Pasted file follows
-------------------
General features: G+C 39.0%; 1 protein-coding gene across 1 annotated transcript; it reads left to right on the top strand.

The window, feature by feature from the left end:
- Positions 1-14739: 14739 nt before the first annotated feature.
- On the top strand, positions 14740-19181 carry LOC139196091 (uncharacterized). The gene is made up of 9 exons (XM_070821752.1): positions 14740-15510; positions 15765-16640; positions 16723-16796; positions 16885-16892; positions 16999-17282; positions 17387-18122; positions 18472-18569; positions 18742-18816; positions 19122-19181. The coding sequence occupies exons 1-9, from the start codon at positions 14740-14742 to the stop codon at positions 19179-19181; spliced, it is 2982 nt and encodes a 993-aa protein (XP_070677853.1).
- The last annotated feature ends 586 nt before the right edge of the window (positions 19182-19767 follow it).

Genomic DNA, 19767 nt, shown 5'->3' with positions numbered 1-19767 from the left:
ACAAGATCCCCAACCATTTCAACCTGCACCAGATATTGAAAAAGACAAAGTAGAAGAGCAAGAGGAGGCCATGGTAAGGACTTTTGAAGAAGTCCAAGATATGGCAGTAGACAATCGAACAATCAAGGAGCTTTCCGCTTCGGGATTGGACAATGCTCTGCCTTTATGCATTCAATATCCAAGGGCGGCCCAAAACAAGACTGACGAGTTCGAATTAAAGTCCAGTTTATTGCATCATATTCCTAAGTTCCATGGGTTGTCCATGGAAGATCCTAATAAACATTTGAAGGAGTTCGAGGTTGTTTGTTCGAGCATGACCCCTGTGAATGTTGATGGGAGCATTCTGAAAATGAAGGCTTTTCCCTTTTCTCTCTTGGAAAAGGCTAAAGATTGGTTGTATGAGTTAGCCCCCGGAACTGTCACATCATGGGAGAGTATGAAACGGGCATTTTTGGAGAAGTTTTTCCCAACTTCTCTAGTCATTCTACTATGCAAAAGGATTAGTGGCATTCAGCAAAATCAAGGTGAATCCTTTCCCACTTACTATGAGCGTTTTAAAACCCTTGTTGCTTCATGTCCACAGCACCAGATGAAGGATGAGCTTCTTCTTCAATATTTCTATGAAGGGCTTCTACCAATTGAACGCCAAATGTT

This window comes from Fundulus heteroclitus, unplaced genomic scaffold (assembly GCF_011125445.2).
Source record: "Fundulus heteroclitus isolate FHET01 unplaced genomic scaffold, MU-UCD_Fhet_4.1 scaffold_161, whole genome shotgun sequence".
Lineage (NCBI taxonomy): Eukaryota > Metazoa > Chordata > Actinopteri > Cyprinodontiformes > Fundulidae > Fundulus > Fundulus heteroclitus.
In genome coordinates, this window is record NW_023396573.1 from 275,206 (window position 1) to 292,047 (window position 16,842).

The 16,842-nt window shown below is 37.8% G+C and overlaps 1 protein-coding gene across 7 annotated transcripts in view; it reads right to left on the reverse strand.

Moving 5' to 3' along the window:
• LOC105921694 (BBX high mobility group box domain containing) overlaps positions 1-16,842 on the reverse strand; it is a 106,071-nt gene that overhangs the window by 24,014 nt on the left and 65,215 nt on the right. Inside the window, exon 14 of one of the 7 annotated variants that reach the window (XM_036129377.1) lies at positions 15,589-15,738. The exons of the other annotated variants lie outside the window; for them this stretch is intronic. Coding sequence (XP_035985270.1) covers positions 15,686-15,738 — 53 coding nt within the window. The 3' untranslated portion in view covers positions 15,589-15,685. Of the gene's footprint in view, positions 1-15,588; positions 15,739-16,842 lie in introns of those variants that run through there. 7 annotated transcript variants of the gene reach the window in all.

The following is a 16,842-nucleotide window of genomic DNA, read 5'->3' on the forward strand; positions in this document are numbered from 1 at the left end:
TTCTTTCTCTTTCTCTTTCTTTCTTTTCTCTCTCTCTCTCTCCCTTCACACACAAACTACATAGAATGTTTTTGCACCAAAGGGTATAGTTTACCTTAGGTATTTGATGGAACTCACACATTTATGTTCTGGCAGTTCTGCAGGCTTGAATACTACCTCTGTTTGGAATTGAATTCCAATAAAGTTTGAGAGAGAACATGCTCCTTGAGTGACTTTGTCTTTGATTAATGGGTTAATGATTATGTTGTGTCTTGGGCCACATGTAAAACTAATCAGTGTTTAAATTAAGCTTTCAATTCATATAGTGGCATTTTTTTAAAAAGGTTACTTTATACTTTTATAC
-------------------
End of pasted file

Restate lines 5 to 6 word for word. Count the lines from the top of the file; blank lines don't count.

- The last annotated feature ends 586 nt before the right edge of the window (positions 19182-19767 follow it).

Genomic DNA, 19767 nt, shown 5'->3' with positions numbered 1-19767 from the left: